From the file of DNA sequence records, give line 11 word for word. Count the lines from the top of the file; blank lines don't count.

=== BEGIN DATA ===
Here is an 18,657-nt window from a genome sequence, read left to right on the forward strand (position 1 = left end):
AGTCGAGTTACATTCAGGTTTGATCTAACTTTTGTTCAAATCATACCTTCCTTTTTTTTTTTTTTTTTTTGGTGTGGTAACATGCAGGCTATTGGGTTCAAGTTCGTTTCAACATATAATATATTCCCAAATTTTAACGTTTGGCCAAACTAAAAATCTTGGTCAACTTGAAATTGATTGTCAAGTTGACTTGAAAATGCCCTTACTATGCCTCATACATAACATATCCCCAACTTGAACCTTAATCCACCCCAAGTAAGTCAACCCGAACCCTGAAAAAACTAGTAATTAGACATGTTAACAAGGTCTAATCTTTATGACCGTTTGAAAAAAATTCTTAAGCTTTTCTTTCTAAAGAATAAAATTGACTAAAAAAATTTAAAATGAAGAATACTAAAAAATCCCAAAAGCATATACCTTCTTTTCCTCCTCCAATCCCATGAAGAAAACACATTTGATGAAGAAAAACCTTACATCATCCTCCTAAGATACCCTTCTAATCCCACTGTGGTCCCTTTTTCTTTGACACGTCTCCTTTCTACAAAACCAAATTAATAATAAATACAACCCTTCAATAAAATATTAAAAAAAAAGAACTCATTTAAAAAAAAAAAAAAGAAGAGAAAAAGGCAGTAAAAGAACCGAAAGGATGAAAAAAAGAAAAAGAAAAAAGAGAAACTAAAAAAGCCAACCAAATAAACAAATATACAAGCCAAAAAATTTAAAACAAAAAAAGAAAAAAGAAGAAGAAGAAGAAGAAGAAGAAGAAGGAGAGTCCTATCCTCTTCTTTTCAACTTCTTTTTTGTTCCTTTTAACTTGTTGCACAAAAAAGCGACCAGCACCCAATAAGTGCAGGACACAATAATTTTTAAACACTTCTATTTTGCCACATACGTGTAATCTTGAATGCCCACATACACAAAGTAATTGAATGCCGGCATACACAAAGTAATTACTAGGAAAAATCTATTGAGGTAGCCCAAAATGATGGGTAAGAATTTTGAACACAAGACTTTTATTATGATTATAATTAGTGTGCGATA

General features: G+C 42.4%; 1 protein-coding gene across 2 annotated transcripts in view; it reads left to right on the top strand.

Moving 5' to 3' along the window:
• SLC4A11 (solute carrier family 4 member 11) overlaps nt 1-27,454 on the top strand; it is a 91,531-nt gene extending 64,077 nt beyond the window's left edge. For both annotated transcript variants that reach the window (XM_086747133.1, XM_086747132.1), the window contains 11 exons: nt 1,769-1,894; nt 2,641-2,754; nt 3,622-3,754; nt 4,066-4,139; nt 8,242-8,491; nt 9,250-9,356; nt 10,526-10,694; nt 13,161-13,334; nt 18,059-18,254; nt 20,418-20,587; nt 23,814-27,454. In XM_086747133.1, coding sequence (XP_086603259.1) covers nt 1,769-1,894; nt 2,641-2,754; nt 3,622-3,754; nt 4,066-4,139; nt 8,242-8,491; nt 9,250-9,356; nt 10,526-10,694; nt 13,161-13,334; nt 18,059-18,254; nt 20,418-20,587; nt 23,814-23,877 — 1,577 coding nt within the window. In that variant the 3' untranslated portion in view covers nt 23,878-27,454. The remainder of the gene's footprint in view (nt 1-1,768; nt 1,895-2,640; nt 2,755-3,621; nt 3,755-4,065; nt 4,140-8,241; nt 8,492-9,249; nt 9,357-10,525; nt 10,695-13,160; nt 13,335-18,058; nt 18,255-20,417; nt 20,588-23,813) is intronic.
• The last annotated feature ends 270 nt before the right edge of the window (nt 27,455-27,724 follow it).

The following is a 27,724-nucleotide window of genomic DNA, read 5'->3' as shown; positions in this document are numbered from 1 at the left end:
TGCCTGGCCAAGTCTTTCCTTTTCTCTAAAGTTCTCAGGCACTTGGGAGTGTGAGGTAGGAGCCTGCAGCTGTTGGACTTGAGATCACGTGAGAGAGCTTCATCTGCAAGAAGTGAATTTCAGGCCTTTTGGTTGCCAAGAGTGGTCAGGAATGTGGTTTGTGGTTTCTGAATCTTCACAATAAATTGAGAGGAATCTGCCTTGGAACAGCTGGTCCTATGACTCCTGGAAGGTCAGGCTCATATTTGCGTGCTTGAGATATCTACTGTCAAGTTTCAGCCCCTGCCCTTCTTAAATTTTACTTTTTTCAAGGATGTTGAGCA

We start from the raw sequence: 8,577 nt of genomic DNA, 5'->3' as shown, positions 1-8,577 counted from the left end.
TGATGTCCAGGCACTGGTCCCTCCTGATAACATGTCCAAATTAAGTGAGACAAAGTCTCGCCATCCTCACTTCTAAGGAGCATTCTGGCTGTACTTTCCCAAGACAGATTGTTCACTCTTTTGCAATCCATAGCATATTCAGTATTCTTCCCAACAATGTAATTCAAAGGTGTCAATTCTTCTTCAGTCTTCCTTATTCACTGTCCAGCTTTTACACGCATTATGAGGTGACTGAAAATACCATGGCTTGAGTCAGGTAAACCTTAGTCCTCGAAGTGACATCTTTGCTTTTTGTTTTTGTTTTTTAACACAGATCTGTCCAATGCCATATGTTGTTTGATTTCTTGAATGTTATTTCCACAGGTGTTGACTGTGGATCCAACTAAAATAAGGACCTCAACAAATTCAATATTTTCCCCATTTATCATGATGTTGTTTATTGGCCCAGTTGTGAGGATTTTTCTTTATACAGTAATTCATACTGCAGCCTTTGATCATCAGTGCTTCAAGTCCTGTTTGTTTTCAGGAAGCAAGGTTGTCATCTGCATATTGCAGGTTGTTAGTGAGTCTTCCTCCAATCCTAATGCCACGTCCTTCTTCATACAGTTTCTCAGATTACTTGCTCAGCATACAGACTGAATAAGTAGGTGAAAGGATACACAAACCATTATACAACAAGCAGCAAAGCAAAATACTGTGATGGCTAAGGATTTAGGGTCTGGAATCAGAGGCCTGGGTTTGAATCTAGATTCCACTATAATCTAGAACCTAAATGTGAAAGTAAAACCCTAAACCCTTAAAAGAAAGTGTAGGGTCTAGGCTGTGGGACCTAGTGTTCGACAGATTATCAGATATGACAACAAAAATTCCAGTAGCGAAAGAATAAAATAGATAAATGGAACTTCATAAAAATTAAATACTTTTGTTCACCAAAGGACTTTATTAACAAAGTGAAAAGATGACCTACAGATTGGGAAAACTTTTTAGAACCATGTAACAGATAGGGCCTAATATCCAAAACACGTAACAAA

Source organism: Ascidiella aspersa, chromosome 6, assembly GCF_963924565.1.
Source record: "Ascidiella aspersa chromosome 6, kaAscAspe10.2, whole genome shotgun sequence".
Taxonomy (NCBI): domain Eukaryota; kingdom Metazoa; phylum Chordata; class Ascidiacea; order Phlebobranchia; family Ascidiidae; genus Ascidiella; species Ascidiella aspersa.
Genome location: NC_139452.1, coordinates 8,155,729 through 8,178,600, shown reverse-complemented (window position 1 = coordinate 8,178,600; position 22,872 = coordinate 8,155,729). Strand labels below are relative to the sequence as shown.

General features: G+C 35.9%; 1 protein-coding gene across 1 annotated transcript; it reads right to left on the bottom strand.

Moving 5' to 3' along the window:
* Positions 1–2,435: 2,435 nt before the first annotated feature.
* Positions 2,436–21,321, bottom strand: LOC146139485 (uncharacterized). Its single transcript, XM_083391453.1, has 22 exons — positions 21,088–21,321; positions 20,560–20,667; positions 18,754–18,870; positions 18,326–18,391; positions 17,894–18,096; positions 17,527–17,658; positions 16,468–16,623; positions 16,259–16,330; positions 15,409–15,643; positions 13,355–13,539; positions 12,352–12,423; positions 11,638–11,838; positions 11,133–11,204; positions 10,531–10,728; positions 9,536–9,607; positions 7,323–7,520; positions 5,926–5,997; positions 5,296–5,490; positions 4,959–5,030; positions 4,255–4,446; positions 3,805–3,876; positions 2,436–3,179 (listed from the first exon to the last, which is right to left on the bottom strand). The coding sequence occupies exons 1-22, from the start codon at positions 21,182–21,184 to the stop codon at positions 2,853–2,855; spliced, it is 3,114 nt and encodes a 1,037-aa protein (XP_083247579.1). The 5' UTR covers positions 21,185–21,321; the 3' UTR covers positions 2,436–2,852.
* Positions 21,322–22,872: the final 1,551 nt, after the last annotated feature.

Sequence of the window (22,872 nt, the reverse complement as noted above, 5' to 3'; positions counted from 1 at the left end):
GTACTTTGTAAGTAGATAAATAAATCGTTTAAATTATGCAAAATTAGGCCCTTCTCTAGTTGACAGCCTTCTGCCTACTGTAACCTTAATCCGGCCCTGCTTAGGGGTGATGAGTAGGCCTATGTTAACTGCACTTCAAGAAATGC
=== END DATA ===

Source organism: Ascidiella aspersa, chromosome 6, assembly GCF_963924565.1.